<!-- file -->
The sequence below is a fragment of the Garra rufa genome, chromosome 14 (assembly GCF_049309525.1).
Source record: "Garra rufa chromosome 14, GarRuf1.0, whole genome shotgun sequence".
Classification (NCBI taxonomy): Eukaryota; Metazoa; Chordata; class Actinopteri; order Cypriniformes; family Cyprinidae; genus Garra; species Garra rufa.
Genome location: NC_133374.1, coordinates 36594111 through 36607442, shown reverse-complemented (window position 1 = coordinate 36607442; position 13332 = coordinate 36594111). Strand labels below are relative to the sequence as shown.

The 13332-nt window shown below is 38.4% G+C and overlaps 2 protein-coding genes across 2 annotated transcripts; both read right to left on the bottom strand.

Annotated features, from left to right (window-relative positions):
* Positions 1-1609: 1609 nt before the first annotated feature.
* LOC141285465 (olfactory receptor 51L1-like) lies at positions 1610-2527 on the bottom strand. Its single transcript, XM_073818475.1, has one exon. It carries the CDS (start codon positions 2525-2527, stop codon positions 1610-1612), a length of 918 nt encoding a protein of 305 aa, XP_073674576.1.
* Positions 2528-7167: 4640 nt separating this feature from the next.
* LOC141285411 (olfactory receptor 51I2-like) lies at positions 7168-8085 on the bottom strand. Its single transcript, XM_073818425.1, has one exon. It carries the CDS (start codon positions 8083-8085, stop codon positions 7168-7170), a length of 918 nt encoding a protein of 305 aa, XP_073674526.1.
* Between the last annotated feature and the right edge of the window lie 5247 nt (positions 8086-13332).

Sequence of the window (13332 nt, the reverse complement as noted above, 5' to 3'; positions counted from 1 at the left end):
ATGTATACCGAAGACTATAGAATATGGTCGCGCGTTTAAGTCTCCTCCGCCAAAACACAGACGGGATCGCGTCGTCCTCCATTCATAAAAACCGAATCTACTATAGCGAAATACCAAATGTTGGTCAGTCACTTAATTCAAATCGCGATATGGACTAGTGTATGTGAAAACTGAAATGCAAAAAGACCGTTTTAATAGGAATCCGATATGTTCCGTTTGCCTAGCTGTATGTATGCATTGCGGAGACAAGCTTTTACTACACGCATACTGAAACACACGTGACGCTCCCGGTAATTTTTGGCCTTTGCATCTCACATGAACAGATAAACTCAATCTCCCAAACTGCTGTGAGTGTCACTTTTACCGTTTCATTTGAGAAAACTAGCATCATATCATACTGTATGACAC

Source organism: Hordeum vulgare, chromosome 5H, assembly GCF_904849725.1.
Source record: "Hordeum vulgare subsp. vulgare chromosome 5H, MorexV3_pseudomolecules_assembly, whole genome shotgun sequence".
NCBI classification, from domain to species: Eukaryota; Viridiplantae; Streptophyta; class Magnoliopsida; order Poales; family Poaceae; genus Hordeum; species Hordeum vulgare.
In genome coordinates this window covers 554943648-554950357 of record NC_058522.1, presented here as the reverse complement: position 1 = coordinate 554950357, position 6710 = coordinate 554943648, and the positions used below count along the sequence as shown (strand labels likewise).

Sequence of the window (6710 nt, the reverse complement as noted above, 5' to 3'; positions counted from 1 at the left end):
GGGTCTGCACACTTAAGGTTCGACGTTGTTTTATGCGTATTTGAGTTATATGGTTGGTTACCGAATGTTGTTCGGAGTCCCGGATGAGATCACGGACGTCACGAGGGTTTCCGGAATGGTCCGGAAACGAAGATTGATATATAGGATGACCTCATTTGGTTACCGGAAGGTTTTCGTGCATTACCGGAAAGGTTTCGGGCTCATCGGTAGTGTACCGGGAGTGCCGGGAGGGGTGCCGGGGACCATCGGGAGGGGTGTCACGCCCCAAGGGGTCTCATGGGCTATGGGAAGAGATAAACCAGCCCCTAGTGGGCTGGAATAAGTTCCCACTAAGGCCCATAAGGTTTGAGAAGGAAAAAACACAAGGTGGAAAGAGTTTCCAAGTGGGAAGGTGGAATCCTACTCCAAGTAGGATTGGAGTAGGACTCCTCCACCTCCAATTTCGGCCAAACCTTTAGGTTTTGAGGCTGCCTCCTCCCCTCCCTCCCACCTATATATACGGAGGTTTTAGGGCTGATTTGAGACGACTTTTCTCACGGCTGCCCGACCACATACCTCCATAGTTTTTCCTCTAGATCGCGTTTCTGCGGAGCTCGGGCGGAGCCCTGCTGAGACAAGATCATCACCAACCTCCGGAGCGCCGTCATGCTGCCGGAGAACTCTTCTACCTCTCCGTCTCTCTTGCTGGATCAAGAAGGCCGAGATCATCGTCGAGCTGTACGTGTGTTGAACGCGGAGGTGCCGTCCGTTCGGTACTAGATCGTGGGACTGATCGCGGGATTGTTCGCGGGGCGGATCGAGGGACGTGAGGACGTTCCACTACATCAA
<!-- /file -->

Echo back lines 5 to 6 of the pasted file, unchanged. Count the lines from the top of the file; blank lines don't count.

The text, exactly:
The 13332-nt window shown below is 38.4% G+C and overlaps 2 protein-coding genes across 2 annotated transcripts; both read right to left on the bottom strand.

Annotated features, from left to right (window-relative positions):